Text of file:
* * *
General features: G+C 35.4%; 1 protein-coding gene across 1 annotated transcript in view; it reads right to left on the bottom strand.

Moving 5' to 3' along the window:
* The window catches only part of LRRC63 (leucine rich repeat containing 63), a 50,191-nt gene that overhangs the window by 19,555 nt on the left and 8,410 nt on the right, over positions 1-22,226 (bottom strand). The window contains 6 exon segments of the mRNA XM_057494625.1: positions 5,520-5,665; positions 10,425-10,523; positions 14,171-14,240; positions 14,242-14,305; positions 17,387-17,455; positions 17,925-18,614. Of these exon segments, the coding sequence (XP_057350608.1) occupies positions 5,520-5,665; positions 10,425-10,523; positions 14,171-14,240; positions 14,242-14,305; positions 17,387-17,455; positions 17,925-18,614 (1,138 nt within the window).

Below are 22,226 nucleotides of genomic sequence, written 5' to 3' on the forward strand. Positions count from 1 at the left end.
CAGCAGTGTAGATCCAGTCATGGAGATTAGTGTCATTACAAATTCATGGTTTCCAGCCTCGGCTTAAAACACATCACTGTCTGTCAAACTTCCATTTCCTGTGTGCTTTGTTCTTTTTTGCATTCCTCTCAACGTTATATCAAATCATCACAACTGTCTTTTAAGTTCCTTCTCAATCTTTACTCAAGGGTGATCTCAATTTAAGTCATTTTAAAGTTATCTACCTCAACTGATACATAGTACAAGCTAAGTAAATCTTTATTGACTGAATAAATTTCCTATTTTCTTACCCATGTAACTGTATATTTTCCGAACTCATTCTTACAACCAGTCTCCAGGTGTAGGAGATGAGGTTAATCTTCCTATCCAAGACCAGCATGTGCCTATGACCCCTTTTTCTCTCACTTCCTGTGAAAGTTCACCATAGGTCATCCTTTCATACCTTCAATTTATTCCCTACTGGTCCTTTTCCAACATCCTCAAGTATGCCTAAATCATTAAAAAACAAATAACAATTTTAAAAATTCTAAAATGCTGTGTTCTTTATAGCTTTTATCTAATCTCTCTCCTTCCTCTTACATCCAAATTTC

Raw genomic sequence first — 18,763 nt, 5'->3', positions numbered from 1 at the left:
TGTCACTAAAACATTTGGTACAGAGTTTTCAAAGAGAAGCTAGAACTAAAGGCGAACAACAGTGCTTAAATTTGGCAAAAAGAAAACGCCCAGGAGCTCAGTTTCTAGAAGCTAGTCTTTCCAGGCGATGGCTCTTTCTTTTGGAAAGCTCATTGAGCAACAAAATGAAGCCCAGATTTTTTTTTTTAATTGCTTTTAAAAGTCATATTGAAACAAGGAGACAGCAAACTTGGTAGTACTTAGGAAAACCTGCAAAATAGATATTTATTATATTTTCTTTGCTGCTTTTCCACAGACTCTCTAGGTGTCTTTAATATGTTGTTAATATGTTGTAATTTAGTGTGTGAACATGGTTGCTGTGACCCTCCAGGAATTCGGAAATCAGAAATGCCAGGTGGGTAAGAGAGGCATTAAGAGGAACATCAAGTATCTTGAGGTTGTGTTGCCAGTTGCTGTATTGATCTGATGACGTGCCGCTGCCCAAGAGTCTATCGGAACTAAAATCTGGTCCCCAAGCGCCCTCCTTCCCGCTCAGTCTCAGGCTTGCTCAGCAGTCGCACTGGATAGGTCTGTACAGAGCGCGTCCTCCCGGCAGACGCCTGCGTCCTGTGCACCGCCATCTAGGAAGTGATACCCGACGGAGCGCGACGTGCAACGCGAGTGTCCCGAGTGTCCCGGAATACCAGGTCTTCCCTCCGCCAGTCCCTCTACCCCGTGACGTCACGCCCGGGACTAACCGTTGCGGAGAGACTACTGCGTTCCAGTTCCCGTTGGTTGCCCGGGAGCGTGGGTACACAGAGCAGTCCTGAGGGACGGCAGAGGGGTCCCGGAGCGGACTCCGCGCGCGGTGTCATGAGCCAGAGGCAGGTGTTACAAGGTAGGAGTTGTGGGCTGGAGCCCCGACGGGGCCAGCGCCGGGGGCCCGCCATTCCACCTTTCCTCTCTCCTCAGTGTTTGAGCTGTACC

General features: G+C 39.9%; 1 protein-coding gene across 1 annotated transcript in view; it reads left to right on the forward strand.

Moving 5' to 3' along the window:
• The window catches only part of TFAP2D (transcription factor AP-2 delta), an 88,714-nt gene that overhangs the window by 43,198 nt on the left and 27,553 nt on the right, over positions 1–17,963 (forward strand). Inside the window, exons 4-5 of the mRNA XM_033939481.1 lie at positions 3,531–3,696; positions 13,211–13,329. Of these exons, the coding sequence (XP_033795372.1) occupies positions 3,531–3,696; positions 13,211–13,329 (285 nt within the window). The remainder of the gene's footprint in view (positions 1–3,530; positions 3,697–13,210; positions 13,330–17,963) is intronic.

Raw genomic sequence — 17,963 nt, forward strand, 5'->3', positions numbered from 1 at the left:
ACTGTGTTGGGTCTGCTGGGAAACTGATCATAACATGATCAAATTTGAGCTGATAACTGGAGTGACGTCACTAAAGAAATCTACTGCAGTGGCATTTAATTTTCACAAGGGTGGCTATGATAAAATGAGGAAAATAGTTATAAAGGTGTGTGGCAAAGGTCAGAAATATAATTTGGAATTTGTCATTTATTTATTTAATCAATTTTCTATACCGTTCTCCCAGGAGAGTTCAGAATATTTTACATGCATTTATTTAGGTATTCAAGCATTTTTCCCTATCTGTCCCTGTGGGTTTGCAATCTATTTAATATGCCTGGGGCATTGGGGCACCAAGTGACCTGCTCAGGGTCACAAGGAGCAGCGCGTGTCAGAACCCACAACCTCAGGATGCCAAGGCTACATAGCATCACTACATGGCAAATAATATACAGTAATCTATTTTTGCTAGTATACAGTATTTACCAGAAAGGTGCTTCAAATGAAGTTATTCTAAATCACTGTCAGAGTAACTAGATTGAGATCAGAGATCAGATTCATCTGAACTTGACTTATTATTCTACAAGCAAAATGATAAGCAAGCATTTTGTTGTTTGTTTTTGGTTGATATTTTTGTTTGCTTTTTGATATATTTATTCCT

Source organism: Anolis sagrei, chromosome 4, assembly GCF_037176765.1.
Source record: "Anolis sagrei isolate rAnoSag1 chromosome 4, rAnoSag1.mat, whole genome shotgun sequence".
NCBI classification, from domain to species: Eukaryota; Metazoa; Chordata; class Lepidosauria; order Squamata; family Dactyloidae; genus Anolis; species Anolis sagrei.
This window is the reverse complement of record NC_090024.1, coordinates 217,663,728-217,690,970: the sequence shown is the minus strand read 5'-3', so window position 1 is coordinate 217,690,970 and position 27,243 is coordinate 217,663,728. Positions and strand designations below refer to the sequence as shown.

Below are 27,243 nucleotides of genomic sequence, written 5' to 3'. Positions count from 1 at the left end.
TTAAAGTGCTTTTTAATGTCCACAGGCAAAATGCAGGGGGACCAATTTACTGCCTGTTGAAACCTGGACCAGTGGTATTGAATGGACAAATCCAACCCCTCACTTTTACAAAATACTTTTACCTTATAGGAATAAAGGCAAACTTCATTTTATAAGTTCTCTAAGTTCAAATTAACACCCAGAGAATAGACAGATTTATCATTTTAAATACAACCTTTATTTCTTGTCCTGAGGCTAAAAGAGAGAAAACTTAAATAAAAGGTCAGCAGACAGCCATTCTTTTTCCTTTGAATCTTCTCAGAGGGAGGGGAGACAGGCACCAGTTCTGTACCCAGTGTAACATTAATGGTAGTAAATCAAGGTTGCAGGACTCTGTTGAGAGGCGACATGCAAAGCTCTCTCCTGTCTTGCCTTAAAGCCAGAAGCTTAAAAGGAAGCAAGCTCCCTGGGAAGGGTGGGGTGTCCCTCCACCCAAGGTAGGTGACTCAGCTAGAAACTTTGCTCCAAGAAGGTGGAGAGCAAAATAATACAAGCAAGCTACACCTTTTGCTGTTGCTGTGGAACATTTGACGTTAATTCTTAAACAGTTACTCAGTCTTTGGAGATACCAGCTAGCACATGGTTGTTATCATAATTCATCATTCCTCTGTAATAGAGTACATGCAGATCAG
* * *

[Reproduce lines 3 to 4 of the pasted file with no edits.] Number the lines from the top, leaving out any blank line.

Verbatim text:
* The window catches only part of LRRC63 (leucine rich repeat containing 63), a 50,191-nt gene that overhangs the window by 19,555 nt on the left and 8,410 nt on the right, over positions 1-22,226 (bottom strand). The window contains 6 exon segments of the mRNA XM_057494625.1: positions 5,520-5,665; positions 10,425-10,523; positions 14,171-14,240; positions 14,242-14,305; positions 17,387-17,455; positions 17,925-18,614. Of these exon segments, the coding sequence (XP_057350608.1) occupies positions 5,520-5,665; positions 10,425-10,523; positions 14,171-14,240; positions 14,242-14,305; positions 17,387-17,455; positions 17,925-18,614 (1,138 nt within the window).

Below are 22,226 nucleotides of genomic sequence, written 5' to 3' on the forward strand. Positions count from 1 at the left end.